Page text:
Cultured Water Kefir Soda

We had the best time at the Santa Barbara Fermentation Festival. If you didn’t chance to pop by for the amazing Water Kefir demo with Jenny McGruther of The Nourished Kitchen, here is the recipe. I have been making it for the last month or so and I LOVE it!

Reminiscent of lemonade, yet milder and less acidic, water kefir or tibicos is a traditional fermented drink. Like most fermented foods and beverages, water kefir is rich in beneficial bacteria and food enzymes.


For Initial Fermentation
    • 1/4 cup water kefir grains (available here)
    • 1/4 cup organic cane sugar
    • 2 dried, unsulphured figs (I actually like to use 3-4 dried apricots)
    • 1 lemon, cut in half
    • dash concentrace (available here), optional (I don’t use this)
For the Secondary Fermentation
  • 1/2 cup fruit juice OR 2 tablespoons organic cane sugar


  1. Bring about 6 cups of filtered water to a boil, then stir in the sugar. Continue stirring the sugar into the hot water until it dissolves, then allow it to cool to room temperature.
  2. Place the water kefir grains into a 2-quart jar, Pour in the sugar water, and drop in the figs and lemon. Add a dash of concentrace or other liquid mineral supplement, if desired. Cover the jar loosely with a lid, or with cheesecloth secured with cooking twine to allow air in but to prevent stray debris from spoiling your water kefir. Allow the water kefir to ferment for 2 to 3 days. The longer it ferments, the stronger its flavor will become.
  3. When the water kefir acquires a flavor that suits you, strain it through a nonreactive (plastic, wood or stainless steel) strainer into a pitcher. Discard the spent lemon and figs, but reserve the water kefir grains which can be immediately recultured or which can be stored in water in the fridge for up to 1 week.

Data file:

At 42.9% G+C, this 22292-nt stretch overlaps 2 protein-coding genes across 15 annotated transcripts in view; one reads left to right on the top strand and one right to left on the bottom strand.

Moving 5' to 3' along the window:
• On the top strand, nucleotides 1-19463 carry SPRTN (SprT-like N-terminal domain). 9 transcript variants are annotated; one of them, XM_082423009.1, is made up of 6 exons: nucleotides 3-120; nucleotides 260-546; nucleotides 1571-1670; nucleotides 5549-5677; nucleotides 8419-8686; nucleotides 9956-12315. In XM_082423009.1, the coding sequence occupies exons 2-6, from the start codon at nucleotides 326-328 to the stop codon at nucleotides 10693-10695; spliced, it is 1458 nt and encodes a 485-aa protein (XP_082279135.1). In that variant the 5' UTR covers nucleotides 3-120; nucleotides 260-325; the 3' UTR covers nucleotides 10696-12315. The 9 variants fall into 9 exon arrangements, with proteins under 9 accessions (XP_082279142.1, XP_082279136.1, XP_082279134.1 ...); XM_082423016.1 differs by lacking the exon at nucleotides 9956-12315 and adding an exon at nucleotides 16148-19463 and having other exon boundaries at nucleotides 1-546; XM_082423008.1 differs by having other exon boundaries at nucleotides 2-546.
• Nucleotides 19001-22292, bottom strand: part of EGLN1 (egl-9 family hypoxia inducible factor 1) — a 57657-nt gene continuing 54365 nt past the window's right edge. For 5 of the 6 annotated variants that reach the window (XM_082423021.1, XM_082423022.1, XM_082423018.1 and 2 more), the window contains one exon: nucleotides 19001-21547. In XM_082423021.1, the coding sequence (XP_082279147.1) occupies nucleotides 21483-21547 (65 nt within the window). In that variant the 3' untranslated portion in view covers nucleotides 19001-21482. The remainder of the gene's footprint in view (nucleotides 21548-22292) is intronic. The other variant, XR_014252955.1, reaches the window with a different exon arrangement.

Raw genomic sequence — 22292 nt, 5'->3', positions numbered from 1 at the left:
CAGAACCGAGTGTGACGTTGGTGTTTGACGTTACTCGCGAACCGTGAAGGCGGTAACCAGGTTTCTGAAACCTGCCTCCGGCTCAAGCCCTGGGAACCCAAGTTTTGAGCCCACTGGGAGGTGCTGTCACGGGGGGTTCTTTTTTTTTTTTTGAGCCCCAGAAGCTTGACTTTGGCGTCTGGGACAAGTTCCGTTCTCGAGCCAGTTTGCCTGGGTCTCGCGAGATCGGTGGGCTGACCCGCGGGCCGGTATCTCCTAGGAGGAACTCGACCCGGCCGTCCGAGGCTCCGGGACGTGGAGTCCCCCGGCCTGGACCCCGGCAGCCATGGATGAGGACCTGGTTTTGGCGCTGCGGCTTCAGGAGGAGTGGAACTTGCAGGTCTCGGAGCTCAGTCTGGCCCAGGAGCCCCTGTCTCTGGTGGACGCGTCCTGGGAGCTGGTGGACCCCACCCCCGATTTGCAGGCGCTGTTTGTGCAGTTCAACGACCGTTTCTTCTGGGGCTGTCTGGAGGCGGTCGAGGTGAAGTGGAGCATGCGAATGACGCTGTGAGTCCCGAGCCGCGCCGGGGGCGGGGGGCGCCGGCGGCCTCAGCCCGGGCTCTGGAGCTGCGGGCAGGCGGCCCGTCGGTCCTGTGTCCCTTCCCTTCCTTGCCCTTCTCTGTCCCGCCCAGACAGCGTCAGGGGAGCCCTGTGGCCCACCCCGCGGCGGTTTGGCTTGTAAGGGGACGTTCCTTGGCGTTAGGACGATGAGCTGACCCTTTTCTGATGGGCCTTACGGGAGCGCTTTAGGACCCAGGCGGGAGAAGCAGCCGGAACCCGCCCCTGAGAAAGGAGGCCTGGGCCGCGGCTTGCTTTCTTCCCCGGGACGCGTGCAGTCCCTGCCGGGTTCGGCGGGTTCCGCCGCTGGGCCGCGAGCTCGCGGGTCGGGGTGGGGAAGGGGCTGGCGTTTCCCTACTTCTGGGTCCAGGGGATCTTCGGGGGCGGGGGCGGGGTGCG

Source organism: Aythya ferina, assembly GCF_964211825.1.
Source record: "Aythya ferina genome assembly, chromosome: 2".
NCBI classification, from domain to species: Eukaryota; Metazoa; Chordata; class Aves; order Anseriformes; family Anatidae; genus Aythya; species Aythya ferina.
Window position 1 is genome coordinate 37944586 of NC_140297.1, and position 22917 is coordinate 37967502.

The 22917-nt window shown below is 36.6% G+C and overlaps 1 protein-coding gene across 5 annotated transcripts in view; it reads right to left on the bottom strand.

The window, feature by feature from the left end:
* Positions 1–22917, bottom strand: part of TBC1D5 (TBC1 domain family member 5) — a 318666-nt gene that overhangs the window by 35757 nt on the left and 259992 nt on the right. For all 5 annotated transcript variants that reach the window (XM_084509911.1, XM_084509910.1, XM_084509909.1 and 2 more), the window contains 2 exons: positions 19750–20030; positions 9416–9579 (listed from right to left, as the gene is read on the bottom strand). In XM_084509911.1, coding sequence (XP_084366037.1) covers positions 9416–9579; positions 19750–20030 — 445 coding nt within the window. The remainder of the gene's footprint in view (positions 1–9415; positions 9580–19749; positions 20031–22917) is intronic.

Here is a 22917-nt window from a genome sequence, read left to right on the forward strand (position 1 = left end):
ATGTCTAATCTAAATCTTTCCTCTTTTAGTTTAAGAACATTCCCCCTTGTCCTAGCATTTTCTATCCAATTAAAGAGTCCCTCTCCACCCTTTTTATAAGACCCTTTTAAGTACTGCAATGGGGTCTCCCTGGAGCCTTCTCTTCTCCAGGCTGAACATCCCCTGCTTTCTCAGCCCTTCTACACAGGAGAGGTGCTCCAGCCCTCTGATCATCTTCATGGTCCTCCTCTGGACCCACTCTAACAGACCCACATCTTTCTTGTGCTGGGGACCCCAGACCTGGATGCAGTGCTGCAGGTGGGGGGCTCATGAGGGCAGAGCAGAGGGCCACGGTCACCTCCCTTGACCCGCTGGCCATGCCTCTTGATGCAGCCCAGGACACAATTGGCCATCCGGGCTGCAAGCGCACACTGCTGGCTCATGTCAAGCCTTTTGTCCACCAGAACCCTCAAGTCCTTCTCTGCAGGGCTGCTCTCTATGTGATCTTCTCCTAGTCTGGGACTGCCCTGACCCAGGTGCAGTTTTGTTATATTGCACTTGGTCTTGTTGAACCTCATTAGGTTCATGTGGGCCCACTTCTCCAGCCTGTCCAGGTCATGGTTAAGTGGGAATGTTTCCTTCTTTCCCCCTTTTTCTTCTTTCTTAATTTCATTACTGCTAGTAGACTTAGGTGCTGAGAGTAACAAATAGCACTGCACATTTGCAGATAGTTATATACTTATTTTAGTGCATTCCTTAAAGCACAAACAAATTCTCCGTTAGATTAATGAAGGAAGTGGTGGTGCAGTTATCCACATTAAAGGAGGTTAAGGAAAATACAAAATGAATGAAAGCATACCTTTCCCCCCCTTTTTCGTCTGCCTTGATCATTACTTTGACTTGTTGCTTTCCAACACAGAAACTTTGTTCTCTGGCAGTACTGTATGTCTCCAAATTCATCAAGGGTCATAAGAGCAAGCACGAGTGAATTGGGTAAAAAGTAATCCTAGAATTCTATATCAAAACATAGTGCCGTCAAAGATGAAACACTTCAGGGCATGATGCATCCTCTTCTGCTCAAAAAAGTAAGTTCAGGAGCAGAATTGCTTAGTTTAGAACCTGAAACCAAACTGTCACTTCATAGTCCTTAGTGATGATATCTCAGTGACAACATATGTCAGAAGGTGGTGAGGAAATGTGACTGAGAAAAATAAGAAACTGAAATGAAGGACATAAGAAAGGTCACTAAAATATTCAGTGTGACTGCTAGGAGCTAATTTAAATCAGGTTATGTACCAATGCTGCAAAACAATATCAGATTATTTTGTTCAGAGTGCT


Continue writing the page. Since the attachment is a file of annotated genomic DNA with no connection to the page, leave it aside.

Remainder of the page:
4. While the water kefir can be enjoyed as it is, after its initial fermentation, you can also ferment it a second time. Secondary fermentation allows you to flavor the water kefir, and the secondary fermentation process, which occurs in a tightly capped bottle (like these) allows carbon dioxide to develop, producing a fizzy water kefir.
  5. For the secondary fermentation, pour either 1/4 cup fruit juice of your choice or 1 tablespoon organic cane sugar into each of two flip-top bottles (like these). Then pour the water kefir from the pitcher into the bottle, filling them within 1/2 inch to 1 inch of their openings. Seal the bottles, and set them on your countertop to ferment a further 18 to 24 hours, keeping in mind that warm temperatures will speed up the fermentation process while cool temperatures will slow it down. Transfer the bottles of water kefir to the fridge for 3 days to allow the bubbles to set. Open carefully over a sink, as the liquid in the bottle is under pressure, and when you release the bottle’s seal, the water kefir may fizz and foam.


Sugar Substitutes. The beneficial bacteria and yeasts that make up water kefir grains and produce water kefir need caloric sweeteners in order to live, and reproduce. I use organic cane sugar in my water kefir; however, you can substitute unrefined cane sugar (available here), jaggery (available here) or honey. Keeping in mind that honey has some antimicrobial properties and may weaken water kefir grains over time.